Following eight years of construction, Brisbane Airport Corporation (BAC) has announced the date its new runway will become operational.
The first flights will take off and land on the new runway on Sunday 12 July 2020.
Timings of the first arrival and departure have not yet been confirmed.
Brisbane’s new runway is expected to be brought to completion under budget at a cost of $1.1 billion, marking a saving of $200 million.
BAC Chief Executive Officer, Gert-Jan de Graaff, said the announcement was a significant milestone for Brisbane, given the new runway has been part of long-term planning for more than forty years.
“I am proud to have been part of an iconic project that will transform and provide unlimited opportunities for our city, region and state,” Mr de Graaff said.
“Today is a culmination of eight years of physical construction, many years before that in planning, and foresight from nearly half a century ago for one of the most exciting projects in Brisbane’s history.
“It’s surreal to think we are just months away from seeing the first aircraft land and depart on this infrastructure masterpiece.
“The new runway is so much more than asphalt; it is an enabler for growth across all facets, with an estimated 7,800 new jobs created by 2035 and an additional five billion in annual economic benefit to the region.
“We are seeing firsthand that the new runway is bringing more flights, destinations and choices for the travelling public, and this growth will only strengthen from 12 July 2020.”
Mr de Graaff said that while BAC recognised the benefits of the new runway and the airport would be felt right across the city, state and country, it was conscious of its community and the potential impact of new flight paths in relation to aircraft noise.
“BAC has always been incredibly proactive in keeping our community informed about the project and aircraft noise, and we will continue our extensive community engagement program well after the runway itself opens, generating honest and informed conversations about the new flight paths,” he said.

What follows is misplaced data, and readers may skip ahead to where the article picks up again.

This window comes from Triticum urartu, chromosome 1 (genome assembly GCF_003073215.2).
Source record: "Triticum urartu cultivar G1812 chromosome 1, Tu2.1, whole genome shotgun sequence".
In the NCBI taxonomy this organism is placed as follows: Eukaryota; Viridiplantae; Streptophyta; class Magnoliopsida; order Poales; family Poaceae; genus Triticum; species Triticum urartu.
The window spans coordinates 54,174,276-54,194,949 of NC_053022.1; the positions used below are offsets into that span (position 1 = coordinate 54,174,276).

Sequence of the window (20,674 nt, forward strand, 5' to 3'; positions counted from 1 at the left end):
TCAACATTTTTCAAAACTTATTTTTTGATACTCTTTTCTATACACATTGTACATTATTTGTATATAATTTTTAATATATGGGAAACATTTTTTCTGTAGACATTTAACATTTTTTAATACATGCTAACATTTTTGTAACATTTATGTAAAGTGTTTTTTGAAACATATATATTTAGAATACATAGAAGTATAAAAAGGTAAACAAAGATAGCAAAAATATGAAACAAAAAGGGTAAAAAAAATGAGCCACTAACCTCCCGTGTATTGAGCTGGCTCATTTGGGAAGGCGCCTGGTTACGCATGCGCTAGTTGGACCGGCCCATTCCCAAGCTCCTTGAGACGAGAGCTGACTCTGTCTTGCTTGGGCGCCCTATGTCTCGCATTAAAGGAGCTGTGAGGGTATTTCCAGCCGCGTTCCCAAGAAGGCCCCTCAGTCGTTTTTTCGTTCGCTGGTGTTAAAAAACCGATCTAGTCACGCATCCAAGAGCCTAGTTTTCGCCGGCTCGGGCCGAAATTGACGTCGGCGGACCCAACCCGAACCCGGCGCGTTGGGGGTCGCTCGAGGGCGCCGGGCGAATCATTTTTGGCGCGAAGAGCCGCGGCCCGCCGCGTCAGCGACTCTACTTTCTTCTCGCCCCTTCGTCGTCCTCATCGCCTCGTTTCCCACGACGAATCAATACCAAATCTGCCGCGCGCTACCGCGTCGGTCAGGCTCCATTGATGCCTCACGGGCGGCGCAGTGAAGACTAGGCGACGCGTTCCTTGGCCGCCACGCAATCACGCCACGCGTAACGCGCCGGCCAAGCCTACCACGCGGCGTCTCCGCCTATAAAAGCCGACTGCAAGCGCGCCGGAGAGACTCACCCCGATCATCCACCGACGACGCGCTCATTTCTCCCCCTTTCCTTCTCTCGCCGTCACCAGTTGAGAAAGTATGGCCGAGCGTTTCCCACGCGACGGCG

Mr de Graaff encouraged everyone residing in Brisbane to visit the dedicated Flight Path Tool, which allows users to search any address to find out specific information in relation to aircraft volume forecasts and the expected noise footprint for the current and future flight paths.
The tool also shows noise mapping, highlighting areas that will experience aircraft noise of 70 decibels or more.
Before the runway becomes operational, community members will be given a rare opportunity to participate in two special events held on the runway site.
The line marking of the new runway and accompanying taxiways commenced concurrently to the announcement, marking the final component of the construction programme for this monumental project.
Over the next four to six weeks, more than 6,780L of paint will be placed on the runway and taxiways, spanning 120km in length. With two coats of paint used, there is enough paint to create a straight line between Brisbane and Hervey Bay.
The largest paint strip for the project is the two aiming points located at each end of the runway, which each measure 60m long by 9m wide.
The paint for the taxiways will incorporate more than 1.3 tonnes of glass beads – tiny balls that help make the paint reflective.
Allstate Line Marking, subcontracted by Skyway, will complete the line marking with the help of Tiny Surveyor, an innovative robotic tool supplied by geospatial solutions provider Position Partners.
Tiny Surveyor negates the need for surveyors to manually set out the runway lines by foot saving considerable time while also improving safety on site.
Following the completion of the line marking, the detailed commissioning process for the new ground lighting, navigational aids and control tower systems will commence.